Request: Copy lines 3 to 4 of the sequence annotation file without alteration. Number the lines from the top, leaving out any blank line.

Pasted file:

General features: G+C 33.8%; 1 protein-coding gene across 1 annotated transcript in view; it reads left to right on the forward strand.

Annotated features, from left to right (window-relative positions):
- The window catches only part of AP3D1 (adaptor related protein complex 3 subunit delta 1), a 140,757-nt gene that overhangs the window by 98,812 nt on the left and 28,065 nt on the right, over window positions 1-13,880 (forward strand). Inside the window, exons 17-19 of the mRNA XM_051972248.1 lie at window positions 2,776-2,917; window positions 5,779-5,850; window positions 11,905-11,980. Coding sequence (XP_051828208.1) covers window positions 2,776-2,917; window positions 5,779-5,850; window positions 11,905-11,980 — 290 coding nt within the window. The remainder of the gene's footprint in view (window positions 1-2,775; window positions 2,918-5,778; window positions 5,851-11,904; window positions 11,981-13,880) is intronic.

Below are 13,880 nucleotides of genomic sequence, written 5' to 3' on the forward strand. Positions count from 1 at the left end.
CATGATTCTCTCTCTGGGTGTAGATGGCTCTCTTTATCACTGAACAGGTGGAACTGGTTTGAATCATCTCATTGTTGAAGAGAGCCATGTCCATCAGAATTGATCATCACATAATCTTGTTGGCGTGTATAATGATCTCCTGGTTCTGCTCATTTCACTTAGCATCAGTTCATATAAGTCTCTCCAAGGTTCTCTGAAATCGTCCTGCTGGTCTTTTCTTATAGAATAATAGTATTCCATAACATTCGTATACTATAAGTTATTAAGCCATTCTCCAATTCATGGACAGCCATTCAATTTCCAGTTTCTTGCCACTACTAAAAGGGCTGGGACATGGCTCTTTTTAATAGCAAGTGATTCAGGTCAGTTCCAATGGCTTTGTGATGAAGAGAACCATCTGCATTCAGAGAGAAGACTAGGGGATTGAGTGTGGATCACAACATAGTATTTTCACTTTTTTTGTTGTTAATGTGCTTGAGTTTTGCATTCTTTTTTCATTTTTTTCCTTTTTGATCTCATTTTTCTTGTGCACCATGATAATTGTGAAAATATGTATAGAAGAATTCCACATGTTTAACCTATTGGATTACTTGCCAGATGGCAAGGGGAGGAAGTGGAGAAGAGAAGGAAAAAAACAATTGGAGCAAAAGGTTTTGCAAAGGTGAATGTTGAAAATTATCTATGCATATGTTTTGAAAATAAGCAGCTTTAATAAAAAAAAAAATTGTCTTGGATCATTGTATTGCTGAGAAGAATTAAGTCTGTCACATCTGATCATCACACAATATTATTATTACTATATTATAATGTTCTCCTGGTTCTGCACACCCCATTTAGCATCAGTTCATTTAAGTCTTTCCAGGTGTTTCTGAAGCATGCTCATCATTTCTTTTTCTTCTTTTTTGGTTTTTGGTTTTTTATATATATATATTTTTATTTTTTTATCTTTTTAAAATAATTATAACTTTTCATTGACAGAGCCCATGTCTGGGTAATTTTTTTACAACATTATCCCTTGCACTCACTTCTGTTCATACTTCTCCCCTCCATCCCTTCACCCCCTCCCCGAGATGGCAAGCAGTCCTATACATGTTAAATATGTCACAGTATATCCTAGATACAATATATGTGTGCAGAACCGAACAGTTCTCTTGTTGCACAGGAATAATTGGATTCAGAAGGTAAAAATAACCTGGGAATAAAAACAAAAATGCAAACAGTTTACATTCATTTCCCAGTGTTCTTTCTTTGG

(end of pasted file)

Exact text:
- The window catches only part of AP3D1 (adaptor related protein complex 3 subunit delta 1), a 140,757-nt gene that overhangs the window by 98,812 nt on the left and 28,065 nt on the right, over window positions 1-13,880 (forward strand). Inside the window, exons 17-19 of the mRNA XM_051972248.1 lie at window positions 2,776-2,917; window positions 5,779-5,850; window positions 11,905-11,980. Coding sequence (XP_051828208.1) covers window positions 2,776-2,917; window positions 5,779-5,850; window positions 11,905-11,980 — 290 coding nt within the window. The remainder of the gene's footprint in view (window positions 1-2,775; window positions 2,918-5,778; window positions 5,851-11,904; window positions 11,981-13,880) is intronic.

Below are 13,880 nucleotides of genomic sequence, written 5' to 3' on the forward strand. Positions count from 1 at the left end.